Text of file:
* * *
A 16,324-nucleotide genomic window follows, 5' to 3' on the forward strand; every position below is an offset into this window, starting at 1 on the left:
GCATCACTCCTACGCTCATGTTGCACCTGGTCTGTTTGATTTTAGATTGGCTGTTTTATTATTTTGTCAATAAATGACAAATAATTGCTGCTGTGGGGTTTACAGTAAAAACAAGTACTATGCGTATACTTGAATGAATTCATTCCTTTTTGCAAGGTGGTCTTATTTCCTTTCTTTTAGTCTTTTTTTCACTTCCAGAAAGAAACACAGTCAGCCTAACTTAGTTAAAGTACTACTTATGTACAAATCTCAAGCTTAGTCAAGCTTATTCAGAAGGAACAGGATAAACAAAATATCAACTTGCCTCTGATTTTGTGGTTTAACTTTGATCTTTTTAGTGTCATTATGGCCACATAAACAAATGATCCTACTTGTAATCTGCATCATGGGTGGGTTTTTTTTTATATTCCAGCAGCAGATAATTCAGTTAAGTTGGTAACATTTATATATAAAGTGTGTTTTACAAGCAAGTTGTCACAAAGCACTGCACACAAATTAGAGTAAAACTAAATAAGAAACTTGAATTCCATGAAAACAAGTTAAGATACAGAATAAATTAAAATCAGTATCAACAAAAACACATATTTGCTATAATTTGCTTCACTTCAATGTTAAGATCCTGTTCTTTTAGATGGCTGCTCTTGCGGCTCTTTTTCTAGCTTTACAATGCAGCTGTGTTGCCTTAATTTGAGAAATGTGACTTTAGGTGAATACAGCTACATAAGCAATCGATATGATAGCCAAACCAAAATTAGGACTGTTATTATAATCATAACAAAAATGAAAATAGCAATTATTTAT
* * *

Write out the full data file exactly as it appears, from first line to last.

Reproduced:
A 16,324-nucleotide genomic window follows, 5' to 3' on the forward strand; every position below is an offset into this window, starting at 1 on the left:
GCATCACTCCTACGCTCATGTTGCACCTGGTCTGTTTGATTTTAGATTGGCTGTTTTATTATTTTGTCAATAAATGACAAATAATTGCTGCTGTGGGGTTTACAGTAAAAACAAGTACTATGCGTATACTTGAATGAATTCATTCCTTTTTGCAAGGTGGTCTTATTTCCTTTCTTTTAGTCTTTTTTTCACTTCCAGAAAGAAACACAGTCAGCCTAACTTAGTTAAAGTACTACTTATGTACAAATCTCAAGCTTAGTCAAGCTTATTCAGAAGGAACAGGATAAACAAAATATCAACTTGCCTCTGATTTTGTGGTTTAACTTTGATCTTTTTAGTGTCATTATGGCCACATAAACAAATGATCCTACTTGTAATCTGCATCATGGGTGGGTTTTTTTTTATATTCCAGCAGCAGATAATTCAGTTAAGTTGGTAACATTTATATATAAAGTGTGTTTTACAAGCAAGTTGTCACAAAGCACTGCACACAAATTAGAGTAAAACTAAATAAGAAACTTGAATTCCATGAAAACAAGTTAAGATACAGAATAAATTAAAATCAGTATCAACAAAAACACATATTTGCTATAATTTGCTTCACTTCAATGTTAAGATCCTGTTCTTTTAGATGGCTGCTCTTGCGGCTCTTTTTCTAGCTTTACAATGCAGCTGTGTTGCCTTAATTTGAGAAATGTGACTTTAGGTGAATACAGCTACATAAGCAATCGATATGATAGCCAAACCAAAATTAGGACTGTTATTATAATCATAACAAAAATGAAAATAGCAATTATTTAT